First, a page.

Wednesday, October 03, 2007

Magic modeling

School this morning was pretty good, really. Since we’re not doing a new letter this week, I decided to review by dictating a pageful of three-letter words, one at a time, to be sure the boys have their vowel sounds down especially. It goes much quicker than waiting for Aaron to get through a page of writing on his own. After lunch I went across to Pillings for my craft supplies, selecting modelling clay, tools, paints, brushes, etc. We will be making door name-plates on Thursday, and then painting them the week after. As soon as I was home I started making my own thingie so I would have something to show the kids. The clay is really awesome – it’s extremely lightweight and almost rubbery, doesn’t stick to hands or table, but sticks to itself very well, and is self-hardening. Nick also came in and had a go at his own creation, sculpting a little man praying. He just did it for fun in about 10 minutes, and said I could squash it and reuse the clay, but I’m going to keep it! He was also amazed at the texture and feel of the clay. It’s just something that we’ve never experienced!

Monday, October 01, 2007

Our discovery of Wrangham's Forest

Our Sunday has been an interesting and varied one. Nick wasn’t preaching today, but still needed to be at Head o’Wain to lead the worship. The boys and I went with him though, just for a change. It was bitterly cold and windy out that way, so we were all glad of warm clothes that Nick had advised us to wear! We had to go almost all the way to Sandy Bay to take someone home, and saw a road which we hadn’t explored before in the area, which led us to Wrangham’s Forest. Not knowing what to expect, we were surprised to come upon a beautiful old stone house, neglected although not in ruins. We weren’t sure if it was inhabited, but since there was grass growing higher than the front door threshold, we assumed it wasn’t! We took a good look around the front and back, feeling sad for this beautiful double-story house standing empty. It has a garage and two wooden sheds, and is surrounded by huge trees and hibiscus bushes, and a mass of flowers at the back. It must be maintained by somebody, surely, just not very often. There was a path around the back leading into the woods. It was really absolutely beautiful. We plan to go back there, definitely with the camera this time. I was kicking myself for not having taken it!

Sunday, September 30, 2007

Whale, we think, and party

After Good News Club we took Keisha home, and then went to the Half Tree Hollow Spar to see what they had on offer on their reductions shelf – a great way to buy cheap and unnecessary luxuries! On the way home, driving down the steep hill towards the bottom of Half Tree Hollow, Nick thought he saw something unusual in the sea, so we stopped off at the top of Jacob’s Ladder to have a better look. It was very far away, but we are fairly convinced that it was a whale, slicing through the surface of the waters. It looked too dark to be a boat, and went under too often – must have been some sort of sea creature! Too small to be dolphins…so we are guessing at whale. At 2 pm we went out to Isaac’s party at the mule yard, and the boys dove onto the jumping castle straight away. You don’t really need more than some kids, a jumping castle, a round of pass-the-parcel, plenty of sweets and some juice to have a fabulous party. Jane had catered very well and there was loads of food which we all enjoyed, eating way too many cream-filled marshmallows and fake teeth. Caleb bumped heads with Hannah, resulting in lots of tears from both and a nasty bruise on Hannah’s forehead, and Aaron fell off something and hit his head, but otherwise there were no major catastrophes! Jane had bought pirate hats and eye patches while on holiday in SA, in preparation for the party, so all the kids were running around with their props. The plastic eye patches had a little grid in the middle so one could actually see through it, so dear Aaron put one over each eye, looking rather like a fly. (Photo: Nick trying to help Jane light the candles, with the birthday boy Isaac in front of Nick).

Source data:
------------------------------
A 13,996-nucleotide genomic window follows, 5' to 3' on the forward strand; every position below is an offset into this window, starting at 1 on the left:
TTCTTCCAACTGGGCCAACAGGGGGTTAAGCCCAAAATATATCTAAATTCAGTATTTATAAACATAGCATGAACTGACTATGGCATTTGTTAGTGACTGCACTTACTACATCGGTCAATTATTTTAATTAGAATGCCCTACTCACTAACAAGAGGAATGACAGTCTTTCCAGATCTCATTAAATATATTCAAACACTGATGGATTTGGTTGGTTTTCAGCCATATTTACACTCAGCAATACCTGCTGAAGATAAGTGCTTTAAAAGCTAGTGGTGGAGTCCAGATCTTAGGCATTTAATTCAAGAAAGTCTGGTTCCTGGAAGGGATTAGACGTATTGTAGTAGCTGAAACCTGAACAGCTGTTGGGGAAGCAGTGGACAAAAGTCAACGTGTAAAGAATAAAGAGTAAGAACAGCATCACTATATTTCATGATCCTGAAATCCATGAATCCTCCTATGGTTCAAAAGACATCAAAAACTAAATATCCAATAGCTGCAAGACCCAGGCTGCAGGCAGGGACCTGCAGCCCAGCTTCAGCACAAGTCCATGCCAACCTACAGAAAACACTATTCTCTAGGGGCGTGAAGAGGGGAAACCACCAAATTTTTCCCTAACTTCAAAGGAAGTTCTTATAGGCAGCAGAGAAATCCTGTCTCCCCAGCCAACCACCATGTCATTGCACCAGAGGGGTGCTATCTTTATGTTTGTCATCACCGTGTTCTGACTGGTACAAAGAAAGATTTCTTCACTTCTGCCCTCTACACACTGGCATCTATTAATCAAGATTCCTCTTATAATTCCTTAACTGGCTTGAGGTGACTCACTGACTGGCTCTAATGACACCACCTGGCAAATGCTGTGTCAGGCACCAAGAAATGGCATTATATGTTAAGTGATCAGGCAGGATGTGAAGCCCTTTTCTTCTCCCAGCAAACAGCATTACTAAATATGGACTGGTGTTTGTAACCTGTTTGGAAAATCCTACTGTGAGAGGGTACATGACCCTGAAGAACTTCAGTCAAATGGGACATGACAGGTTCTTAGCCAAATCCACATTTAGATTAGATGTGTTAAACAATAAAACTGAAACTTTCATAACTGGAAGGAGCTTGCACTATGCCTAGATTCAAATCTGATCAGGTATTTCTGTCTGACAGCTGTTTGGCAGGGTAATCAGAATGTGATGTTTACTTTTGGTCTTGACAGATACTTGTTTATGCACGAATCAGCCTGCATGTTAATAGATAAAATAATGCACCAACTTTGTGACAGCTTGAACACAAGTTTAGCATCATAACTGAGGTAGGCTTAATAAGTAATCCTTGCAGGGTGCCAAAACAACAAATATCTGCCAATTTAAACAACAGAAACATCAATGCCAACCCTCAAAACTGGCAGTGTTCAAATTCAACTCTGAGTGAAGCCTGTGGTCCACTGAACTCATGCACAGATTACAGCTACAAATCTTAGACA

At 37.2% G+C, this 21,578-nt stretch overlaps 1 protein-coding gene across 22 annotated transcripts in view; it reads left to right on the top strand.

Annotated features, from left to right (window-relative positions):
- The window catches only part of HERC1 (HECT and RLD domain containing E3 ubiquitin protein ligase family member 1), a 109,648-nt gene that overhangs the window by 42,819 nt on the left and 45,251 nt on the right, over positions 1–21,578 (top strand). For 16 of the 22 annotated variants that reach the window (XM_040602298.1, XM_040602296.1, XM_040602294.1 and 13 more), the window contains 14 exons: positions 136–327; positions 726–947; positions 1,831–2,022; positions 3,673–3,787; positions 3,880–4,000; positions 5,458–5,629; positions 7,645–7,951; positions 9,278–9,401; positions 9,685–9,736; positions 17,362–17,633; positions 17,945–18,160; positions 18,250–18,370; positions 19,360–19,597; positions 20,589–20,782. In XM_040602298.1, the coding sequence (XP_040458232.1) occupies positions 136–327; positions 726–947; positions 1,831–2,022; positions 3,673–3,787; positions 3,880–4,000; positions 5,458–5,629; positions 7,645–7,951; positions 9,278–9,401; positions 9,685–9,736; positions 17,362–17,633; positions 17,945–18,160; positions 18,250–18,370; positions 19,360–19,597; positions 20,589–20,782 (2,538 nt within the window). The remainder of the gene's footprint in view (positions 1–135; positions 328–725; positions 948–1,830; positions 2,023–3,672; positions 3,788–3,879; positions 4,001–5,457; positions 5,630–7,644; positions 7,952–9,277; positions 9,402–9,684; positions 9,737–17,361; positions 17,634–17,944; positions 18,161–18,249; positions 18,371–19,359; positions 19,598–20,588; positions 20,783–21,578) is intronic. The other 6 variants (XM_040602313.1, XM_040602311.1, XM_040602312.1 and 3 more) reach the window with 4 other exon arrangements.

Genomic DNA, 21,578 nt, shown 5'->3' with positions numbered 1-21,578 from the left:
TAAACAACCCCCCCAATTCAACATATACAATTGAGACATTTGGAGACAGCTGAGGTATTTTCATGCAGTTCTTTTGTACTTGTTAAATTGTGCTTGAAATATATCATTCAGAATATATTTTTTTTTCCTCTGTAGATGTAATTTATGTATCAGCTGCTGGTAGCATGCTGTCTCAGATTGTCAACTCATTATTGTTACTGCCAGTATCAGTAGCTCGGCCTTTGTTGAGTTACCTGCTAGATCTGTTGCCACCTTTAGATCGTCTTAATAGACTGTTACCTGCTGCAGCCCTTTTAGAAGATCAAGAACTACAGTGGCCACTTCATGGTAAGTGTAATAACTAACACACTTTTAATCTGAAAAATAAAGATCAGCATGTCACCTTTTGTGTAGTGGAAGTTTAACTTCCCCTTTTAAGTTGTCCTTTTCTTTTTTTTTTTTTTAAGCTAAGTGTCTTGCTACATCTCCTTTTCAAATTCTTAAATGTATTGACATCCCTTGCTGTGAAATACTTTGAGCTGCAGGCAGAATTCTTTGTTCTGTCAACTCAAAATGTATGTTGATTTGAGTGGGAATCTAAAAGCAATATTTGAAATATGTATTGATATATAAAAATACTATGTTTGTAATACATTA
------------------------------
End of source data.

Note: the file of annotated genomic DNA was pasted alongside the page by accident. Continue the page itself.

Today, the 29th of September, is our two-year anniversary of leaving the shores of South Africa.

Saturday, September 29, 2007

New project on the go

Nick struggled with a headache all morning, so was taking it easy. He cancelled his prison ministry, leaving the car free for my use, uncommon on a Friday afternoon. I had a few things to do in town, so left shortly before 1, and only got home at about 3.30! I had to go to the museum firstly, to get Lucy’s photographs, and got caught up there for about an hour, looking through some very old photo albums and chatting. I also gave Lucy, the museum curator who has enlisted my help in the scrapbook, my rough estimate of the cost to produce the book, which I’ve costed at ₤60. She thought that was very reasonable. I can now go ahead with it, as the funding for that small bit will be approved.

We had Elza and Sarel to dinner tonight, which was a great evening. We don’t do a lot of entertaining. It was a challenge locating marshmallows for the chocolate mousse for pudding, but I finally found them after days of searching!

Friday, September 28, 2007

Bulls in a china shop or boys in a toy shop?